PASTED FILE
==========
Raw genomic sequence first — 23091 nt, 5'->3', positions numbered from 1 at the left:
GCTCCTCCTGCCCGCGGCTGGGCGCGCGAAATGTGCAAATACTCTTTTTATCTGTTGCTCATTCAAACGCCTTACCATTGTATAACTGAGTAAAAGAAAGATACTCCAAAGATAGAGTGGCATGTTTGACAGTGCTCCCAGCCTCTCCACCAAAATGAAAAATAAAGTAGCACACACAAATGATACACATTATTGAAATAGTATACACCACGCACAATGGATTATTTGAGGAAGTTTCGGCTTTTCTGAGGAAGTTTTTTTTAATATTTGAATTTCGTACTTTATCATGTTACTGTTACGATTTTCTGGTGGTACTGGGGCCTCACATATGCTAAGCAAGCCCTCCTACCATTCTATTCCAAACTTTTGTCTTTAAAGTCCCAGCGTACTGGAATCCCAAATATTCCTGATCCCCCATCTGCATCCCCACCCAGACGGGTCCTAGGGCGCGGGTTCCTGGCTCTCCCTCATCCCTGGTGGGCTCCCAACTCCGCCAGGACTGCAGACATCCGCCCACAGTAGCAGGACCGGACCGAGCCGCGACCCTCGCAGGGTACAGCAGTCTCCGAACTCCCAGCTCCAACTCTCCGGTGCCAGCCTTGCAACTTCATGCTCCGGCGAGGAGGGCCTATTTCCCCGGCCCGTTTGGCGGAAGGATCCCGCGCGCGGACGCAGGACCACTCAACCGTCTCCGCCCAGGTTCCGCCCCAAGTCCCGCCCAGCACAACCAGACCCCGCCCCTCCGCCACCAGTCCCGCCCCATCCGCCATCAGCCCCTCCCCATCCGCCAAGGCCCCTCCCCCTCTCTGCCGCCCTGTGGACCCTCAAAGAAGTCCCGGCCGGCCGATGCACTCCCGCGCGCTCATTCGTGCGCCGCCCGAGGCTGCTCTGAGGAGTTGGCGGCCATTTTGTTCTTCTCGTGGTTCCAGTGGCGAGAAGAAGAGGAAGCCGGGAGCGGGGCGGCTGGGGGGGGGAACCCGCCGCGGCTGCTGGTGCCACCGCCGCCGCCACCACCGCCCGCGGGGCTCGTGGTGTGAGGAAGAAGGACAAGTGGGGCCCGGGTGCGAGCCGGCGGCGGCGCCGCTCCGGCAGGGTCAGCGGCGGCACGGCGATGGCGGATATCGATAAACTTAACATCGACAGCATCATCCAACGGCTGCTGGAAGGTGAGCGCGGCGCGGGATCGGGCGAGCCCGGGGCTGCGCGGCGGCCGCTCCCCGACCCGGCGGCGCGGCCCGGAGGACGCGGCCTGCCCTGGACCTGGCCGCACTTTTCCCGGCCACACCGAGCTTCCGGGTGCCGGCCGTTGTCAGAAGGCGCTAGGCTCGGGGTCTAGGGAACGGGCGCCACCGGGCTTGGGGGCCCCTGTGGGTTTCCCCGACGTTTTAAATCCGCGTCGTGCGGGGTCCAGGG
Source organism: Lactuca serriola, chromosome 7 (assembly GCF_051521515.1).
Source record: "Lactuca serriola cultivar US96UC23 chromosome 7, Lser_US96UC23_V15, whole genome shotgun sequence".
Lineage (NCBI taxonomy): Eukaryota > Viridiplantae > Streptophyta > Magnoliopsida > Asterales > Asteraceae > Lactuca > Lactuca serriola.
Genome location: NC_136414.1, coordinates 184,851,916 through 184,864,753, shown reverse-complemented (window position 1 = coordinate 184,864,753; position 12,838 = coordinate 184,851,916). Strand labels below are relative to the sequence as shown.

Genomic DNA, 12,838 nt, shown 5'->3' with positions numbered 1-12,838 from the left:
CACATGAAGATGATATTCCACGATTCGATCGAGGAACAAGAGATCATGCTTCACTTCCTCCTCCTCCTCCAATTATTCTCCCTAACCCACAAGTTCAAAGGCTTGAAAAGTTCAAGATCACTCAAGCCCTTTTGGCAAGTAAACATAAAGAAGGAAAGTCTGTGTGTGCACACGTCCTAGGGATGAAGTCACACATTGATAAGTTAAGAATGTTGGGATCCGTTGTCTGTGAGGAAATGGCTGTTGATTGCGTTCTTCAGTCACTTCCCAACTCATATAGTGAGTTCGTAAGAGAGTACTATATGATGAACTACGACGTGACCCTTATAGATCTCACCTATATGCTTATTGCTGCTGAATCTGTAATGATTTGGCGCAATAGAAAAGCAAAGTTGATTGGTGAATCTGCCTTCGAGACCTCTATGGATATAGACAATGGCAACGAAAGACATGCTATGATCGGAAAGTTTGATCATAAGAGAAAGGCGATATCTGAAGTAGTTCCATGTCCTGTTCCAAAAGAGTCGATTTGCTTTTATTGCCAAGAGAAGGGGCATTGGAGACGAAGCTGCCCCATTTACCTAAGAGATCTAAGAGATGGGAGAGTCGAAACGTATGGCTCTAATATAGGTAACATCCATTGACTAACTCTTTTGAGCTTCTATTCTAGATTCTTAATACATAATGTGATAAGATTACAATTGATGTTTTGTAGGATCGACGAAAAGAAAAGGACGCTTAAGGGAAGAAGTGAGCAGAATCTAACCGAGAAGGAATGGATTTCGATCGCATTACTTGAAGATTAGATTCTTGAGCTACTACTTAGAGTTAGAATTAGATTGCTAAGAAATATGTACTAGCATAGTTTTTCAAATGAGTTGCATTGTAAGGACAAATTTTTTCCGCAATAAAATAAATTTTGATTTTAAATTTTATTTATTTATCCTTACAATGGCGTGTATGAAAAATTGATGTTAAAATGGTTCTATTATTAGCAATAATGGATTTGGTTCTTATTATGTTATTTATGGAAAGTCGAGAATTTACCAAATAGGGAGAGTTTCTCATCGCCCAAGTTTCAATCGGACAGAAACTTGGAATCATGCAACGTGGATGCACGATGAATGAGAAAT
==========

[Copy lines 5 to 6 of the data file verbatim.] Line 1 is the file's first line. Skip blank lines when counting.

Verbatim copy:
Lineage (NCBI taxonomy): Eukaryota > Viridiplantae > Streptophyta > Magnoliopsida > Asterales > Asteraceae > Lactuca > Lactuca serriola.
Genome location: NC_136414.1, coordinates 184,851,916 through 184,864,753, shown reverse-complemented (window position 1 = coordinate 184,864,753; position 12,838 = coordinate 184,851,916). Strand labels below are relative to the sequence as shown.